Bangladesh look to negate end-of-tour fatigue


 Bangladesh team is hungry enough to not let their customary end-of-tour fatigue get in the way of their improvement in Test cricket, according to Tamim Iqbal. Although there is a considerable threat of rain on all five days of the second Test in Mirpur, the pursuit of one last achievement is set to drive the home side.

The question comes up whenever Bangladesh are ending a series or a tour. There have been many instances when they have impressed at the start but end with a poor defeat. Against Pakistan earlier this year, they won the ODI series 3-0, the lone T20 and drew the first Test. But they lost the second Test, the last game of the tour, by 328 runs.

It happened against India too, when they drew the solitary Test and won the first two ODIs but lost the third one. Against South Africa, Bangladesh lost the T20 series 2-0 but fought back to win a maiden ODI series. Also, having dominated parts of the drawn first Test against South Africa in Chittagong, the team now believes that a better result is possible in Dhaka.

Tamim said that the coaching staff has kept everyone interested in training by trying things differently. They have been successful as the Bangladesh players have felt relatively fresh despite playing continuously since the World Cup.

“I think it depends on each individual’s mindset,” Tamim said. “It is true that before this year, we haven’t been able to achieve anything big. But we have done that in one-day cricket this year. Every player is hungry. They want to improve in Tests. We have a lot to improve on and if we get tired mentally, it will affect our performance.

“The physiotherapist and trainer are working closely with us. They try different types of training every day, so that nobody gets tired. We now enjoy training and team meetings. I think that if we are enjoying what we are learning, it gives you better results.”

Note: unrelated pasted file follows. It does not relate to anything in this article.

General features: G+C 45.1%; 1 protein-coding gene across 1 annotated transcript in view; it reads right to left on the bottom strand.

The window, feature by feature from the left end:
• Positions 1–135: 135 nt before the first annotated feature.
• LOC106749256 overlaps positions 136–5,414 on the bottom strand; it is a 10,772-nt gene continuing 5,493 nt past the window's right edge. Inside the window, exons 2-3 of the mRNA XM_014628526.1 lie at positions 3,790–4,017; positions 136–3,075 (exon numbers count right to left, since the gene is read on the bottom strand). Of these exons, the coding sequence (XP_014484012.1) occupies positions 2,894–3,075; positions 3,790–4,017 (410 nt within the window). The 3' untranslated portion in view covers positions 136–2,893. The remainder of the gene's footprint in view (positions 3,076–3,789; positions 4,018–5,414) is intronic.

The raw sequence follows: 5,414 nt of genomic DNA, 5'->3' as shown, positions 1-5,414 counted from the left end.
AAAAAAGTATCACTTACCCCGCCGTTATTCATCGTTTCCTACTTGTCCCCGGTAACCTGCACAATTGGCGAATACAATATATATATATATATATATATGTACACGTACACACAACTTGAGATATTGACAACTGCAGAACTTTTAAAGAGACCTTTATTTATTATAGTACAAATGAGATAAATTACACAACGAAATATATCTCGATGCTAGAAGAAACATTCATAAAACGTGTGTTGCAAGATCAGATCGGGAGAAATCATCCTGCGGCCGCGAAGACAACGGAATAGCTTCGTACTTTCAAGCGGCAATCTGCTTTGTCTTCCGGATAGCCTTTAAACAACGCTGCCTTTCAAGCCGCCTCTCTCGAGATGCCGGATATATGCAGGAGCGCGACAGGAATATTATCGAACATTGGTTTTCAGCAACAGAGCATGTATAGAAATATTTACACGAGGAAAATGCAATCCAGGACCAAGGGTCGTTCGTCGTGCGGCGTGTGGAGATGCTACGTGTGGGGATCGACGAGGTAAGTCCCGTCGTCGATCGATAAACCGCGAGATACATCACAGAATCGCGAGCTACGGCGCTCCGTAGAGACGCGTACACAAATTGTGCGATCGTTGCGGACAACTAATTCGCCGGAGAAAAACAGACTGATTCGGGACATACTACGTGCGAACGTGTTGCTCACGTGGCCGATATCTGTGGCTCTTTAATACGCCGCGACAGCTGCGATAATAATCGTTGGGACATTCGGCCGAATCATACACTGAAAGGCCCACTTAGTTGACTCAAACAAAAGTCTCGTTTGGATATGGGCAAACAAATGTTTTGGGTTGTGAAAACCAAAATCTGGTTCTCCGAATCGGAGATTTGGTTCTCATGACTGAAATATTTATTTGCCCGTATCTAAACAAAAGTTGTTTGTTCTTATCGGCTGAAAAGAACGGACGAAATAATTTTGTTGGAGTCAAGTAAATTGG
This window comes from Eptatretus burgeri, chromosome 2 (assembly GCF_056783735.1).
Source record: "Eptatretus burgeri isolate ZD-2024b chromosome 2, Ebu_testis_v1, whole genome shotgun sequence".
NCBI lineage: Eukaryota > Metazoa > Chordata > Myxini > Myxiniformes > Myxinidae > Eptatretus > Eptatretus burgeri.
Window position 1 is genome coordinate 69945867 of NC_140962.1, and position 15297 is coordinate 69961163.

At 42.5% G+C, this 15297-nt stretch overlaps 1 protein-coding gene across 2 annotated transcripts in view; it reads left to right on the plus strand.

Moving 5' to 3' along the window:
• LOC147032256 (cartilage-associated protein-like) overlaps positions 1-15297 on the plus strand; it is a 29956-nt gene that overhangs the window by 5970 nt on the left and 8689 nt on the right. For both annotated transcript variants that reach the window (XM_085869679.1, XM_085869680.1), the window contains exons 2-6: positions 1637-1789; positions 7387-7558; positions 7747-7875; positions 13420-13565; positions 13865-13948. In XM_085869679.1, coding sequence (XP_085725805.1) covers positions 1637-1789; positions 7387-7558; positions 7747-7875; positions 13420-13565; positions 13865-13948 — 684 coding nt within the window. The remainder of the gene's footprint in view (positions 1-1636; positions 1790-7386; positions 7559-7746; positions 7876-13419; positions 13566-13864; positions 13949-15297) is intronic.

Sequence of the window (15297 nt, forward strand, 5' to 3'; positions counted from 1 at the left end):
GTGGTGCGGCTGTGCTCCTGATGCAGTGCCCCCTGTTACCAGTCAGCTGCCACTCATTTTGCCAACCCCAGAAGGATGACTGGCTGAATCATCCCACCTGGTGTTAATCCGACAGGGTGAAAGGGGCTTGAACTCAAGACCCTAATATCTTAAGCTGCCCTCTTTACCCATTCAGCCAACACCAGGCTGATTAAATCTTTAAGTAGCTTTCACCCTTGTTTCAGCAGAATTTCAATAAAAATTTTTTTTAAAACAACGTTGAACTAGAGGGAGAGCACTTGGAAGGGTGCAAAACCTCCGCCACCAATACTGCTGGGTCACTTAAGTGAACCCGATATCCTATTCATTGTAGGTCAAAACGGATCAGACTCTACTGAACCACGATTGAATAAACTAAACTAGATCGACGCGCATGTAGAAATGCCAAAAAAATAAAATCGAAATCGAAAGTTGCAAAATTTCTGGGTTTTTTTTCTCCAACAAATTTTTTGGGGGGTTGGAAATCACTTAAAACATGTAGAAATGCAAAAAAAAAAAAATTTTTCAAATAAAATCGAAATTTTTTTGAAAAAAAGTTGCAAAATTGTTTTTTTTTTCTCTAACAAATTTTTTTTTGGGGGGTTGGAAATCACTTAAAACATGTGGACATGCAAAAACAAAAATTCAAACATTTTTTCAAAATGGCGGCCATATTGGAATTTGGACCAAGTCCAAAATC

While they have won more matches in 2006 and 2009, this year has been significantly better than any other in their international cricket history simply for the quality of opponents they have beaten. Since last October, they have won a bilateral series in each of the three formats.

While these are genuine signs of improvement, their progress in Tests has not been as rapid this year. They did well against Pakistan in one Test but from selecting a lopsided line-up to batsmen performing below par, they are yet to become a better Test team.

Tamim sounded out a warning that despite the confidence from the Chittagong Test, playing at their best is a prerequisite to stay competitive. He said that starting as well as they did in the first Test would be important to have a good game in Mirpur.

“2015 has been a good year, especially in ODIs,” he said. “We have a considerable break after this game, we all know that. We also know that the remaining match is against the No. 1 Test team in the world. We have to perform in all departments if we are to have a good result.

“We have to play at our best. We have to execute our plans. We cannot leave anything to chance because we are playing against the No. 1 side. Starting well will be important, with the bat and ball.”

Tamim will be responsible for one part of that job. Alongside Imrul Kayes, he gave Bangladesh a good start in the first Test but got out to the part-time left-arm spin of Dean Elgar. Tamim was bowled around the legs to a full toss after batting solidly for nearly four hours to score 57 off 129 balls. He, however, said that he would keep playing the shots he prefers even if they have some risk attached to them.

“I think I made one mistake in the whole innings, I shouldn’t have played that shot,” he said. “I don’t think I tried to do anything else in the other deliveries I faced. But you need to play one ball poorly to get out.

“I will try to play watchfully but at the same time, I have to play my shots. If I get out trying to play my preferred shots, I will not be disappointed.”